What Does High or Low Mileage Really Mean for Your Car?

There are many factors that determine how much your car is worth, and they are similar to the factors that we take into consideration when we are purchasing cars brand new, also. How many miles a car is designed or expected to last, for example, is one major concern that many buyers, both on the new and used car market, focus on. How expensive maintenance and repairs are ties in with this idea, as we want to know that we can afford to cover any potential issues that arise and can keep the vehicle in good, running condition for as long as possible. What is considered high or low mileage for a vehicle can vary greatly depending on several factors, and it isn’t as black-and-white as some people may initially think.

High mileage or low mileage is subjective

Mileage displayed on a vehicle's odometer
Mileage displayed on a vehicle’s odometer | Rene Johnston, Toronto Star, Getty Images

What has considered high or low mileage on a vehicle is subjective to the type of vehicle, and sometimes even more specifically, the vehicle model itself. Consumer cars like sedans and SUVs may still be considered lower mileage at 30,000 miles, but sports cars and collector cars like a Lotus Elise would be considered higher mileage at 30,000. The age of the car also determines what is considered low mileage, where an older car with 50,000 miles might be considered low mileage, but the same car a year old with 50,000 miles would be considered high. This isn’t a perfect science or equation, but according to the Federal Highway Administration, the average annual miles for a vehicle is around 15,000. Multiply that number by how many years old a vehicle is, and you can guess what the average expectant mileage should be — for consumer vehicles.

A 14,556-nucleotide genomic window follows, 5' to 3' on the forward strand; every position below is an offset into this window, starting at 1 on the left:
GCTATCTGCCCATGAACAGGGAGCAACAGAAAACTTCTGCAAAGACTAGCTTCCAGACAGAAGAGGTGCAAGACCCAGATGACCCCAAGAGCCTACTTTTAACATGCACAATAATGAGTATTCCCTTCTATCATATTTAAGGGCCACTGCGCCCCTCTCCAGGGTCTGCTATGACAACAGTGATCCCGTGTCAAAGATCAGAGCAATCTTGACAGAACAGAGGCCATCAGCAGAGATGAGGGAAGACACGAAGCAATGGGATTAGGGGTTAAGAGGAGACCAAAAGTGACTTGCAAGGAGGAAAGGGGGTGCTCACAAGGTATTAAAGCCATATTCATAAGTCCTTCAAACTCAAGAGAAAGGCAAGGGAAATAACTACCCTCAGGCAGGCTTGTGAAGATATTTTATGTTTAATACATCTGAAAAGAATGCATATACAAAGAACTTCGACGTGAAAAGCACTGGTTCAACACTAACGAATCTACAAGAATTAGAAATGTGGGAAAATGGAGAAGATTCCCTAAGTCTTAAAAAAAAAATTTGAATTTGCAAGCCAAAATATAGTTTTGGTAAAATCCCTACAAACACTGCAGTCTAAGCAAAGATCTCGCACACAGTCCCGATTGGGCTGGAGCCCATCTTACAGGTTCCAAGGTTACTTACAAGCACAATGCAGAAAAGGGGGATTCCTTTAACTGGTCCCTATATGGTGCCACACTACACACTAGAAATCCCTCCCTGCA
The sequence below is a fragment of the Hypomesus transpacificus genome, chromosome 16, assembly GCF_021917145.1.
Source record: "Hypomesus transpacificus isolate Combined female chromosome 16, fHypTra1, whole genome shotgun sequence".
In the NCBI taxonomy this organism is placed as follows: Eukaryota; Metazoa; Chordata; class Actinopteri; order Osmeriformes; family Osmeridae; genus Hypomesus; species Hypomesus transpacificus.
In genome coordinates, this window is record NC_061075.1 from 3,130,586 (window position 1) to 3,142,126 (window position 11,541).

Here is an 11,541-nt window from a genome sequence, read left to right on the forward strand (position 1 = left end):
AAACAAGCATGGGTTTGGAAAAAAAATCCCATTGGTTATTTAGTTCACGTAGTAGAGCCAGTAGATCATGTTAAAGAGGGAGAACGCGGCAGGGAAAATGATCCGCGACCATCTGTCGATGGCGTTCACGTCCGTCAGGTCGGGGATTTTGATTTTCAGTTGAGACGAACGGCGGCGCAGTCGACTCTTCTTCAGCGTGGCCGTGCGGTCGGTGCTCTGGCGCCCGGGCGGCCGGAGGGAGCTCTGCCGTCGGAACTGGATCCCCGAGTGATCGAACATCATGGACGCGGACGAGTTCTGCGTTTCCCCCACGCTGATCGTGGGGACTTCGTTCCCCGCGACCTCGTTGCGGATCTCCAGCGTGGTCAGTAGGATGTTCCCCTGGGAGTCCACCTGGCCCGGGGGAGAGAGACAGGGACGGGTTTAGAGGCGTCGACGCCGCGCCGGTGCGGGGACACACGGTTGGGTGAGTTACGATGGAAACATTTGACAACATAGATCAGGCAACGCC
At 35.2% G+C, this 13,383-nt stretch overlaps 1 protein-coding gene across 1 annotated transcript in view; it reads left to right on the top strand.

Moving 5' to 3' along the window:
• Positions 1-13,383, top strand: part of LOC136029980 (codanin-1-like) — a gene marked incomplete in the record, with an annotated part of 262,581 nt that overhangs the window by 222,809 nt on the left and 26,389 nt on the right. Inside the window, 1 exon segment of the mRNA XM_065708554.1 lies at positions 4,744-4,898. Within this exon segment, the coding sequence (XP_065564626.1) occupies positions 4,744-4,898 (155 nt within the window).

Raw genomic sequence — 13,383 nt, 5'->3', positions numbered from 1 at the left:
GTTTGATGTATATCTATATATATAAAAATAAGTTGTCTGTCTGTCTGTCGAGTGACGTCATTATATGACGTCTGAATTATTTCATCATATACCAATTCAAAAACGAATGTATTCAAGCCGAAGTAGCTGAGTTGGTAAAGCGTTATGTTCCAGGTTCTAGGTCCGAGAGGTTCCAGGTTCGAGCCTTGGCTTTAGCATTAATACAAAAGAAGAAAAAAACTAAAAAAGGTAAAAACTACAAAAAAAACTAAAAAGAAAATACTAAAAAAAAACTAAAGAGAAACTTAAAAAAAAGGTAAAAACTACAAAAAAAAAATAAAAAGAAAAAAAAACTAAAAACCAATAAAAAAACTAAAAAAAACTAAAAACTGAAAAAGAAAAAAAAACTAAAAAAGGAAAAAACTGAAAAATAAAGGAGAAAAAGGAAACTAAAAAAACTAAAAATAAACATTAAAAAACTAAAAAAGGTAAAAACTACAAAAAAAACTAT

Why do buyers tend to steer away from high mileage cars?

Mileage is one of the biggest ways that we gauge a car’s life expectancy on the road, even if it isn’t the most accurate. Higher mileage cars are typically worth less than the same car in the same condition with fewer miles because higher mileage cars are not expected to stay on the road as long. This isn’t a fool-proof way of gauging a car’s life expectancy, as you can buy cars with over 200,000 miles and still get years’ worth of quality driving with few to no problems. However, cars with higher mileage are typically older in general, which is also a factor in how much the car is worth.

Why do people gauge a car’s life by how many miles it has on the odometer

There aren’t a lot of features on your car that gauge how much it has been driven or how it has been driven or maintained. Mileage is one of the only ways that buyers and sellers and determine how much a car has been on the road, even if it does little to tell us anything about those miles, and it tells us nothing about how hard a vehicle has been driven. Mileage also doesn’t explain how well a car has been maintained, but not every car comes with verifiable maintenance and repair records, leaving us with miles as the only indicating factor of how much of a car’s lifespan has been used.


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